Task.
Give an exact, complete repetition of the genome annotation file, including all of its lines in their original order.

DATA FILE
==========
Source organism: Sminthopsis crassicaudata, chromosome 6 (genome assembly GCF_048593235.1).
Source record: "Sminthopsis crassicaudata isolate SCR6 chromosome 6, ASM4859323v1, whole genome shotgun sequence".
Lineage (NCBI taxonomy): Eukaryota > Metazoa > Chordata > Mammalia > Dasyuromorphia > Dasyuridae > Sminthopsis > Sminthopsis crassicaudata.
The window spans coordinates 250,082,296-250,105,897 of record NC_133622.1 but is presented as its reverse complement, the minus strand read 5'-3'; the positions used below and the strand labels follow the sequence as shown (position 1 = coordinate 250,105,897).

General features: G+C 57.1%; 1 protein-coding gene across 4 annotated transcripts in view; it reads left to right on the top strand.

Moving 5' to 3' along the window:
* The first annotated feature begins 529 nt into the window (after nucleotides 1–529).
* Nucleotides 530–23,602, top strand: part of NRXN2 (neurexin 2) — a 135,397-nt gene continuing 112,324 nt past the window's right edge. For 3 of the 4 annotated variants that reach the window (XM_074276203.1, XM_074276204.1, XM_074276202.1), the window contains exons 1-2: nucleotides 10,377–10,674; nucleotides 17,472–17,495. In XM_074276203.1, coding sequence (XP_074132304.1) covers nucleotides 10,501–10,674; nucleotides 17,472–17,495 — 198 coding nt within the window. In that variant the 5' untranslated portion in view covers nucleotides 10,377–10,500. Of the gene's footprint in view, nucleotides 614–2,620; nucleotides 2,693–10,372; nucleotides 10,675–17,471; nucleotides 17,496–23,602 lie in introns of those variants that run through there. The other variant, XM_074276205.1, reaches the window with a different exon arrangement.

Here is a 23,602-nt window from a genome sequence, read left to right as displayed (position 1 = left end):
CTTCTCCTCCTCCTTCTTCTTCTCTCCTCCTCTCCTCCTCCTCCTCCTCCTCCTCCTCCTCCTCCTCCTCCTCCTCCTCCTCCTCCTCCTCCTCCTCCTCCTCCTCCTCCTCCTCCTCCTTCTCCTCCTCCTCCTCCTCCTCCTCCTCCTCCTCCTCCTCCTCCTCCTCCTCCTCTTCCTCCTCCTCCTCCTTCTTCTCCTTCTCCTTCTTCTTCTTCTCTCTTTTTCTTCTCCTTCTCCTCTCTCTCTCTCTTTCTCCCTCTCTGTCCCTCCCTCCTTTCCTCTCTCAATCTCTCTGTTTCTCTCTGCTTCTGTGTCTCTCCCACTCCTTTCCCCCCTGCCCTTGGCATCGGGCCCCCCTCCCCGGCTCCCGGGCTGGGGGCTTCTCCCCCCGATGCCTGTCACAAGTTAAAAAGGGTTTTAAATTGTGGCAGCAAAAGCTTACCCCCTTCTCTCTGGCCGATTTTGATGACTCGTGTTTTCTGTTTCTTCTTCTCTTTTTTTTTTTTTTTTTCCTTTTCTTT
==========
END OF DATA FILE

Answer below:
Source organism: Sminthopsis crassicaudata, chromosome 6 (genome assembly GCF_048593235.1).
Source record: "Sminthopsis crassicaudata isolate SCR6 chromosome 6, ASM4859323v1, whole genome shotgun sequence".
Lineage (NCBI taxonomy): Eukaryota > Metazoa > Chordata > Mammalia > Dasyuromorphia > Dasyuridae > Sminthopsis > Sminthopsis crassicaudata.
The window spans coordinates 250,082,296-250,105,897 of record NC_133622.1 but is presented as its reverse complement, the minus strand read 5'-3'; the positions used below and the strand labels follow the sequence as shown (position 1 = coordinate 250,105,897).

General features: G+C 57.1%; 1 protein-coding gene across 4 annotated transcripts in view; it reads left to right on the top strand.

Moving 5' to 3' along the window:
* The first annotated feature begins 529 nt into the window (after nucleotides 1–529).
* Nucleotides 530–23,602, top strand: part of NRXN2 (neurexin 2) — a 135,397-nt gene continuing 112,324 nt past the window's right edge. For 3 of the 4 annotated variants that reach the window (XM_074276203.1, XM_074276204.1, XM_074276202.1), the window contains exons 1-2: nucleotides 10,377–10,674; nucleotides 17,472–17,495. In XM_074276203.1, coding sequence (XP_074132304.1) covers nucleotides 10,501–10,674; nucleotides 17,472–17,495 — 198 coding nt within the window. In that variant the 5' untranslated portion in view covers nucleotides 10,377–10,500. Of the gene's footprint in view, nucleotides 614–2,620; nucleotides 2,693–10,372; nucleotides 10,675–17,471; nucleotides 17,496–23,602 lie in introns of those variants that run through there. The other variant, XM_074276205.1, reaches the window with a different exon arrangement.

Here is a 23,602-nt window from a genome sequence, read left to right as displayed (position 1 = left end):
CTTCTCCTCCTCCTTCTTCTTCTCTCCTCCTCTCCTCCTCCTCCTCCTCCTCCTCCTCCTCCTCCTCCTCCTCCTCCTCCTCCTCCTCCTCCTCCTCCTCCTCCTCCTCCTCCTCCTCCTTCTCCTCCTCCTCCTCCTCCTCCTCCTCCTCCTCCTCCTCCTCCTCCTCCTCCTCTTCCTCCTCCTCCTCCTTCTTCTCCTTCTCCTTCTTCTTCTTCTCTCTTTTTCTTCTCCTTCTCCTCTCTCTCTCTCTTTCTCCCTCTCTGTCCCTCCCTCCTTTCCTCTCTCAATCTCTCTGTTTCTCTCTGCTTCTGTGTCTCTCCCACTCCTTTCCCCCCTGCCCTTGGCATCGGGCCCCCCTCCCCGGCTCCCGGGCTGGGGGCTTCTCCCCCCGATGCCTGTCACAAGTTAAAAAGGGTTTTAAATTGTGGCAGCAAAAGCTTACCCCCTTCTCTCTGGCCGATTTTGATGACTCGTGTTTTCTGTTTCTTCTTCTCTTTTTTTTTTTTTTTTTCCTTTTCTTT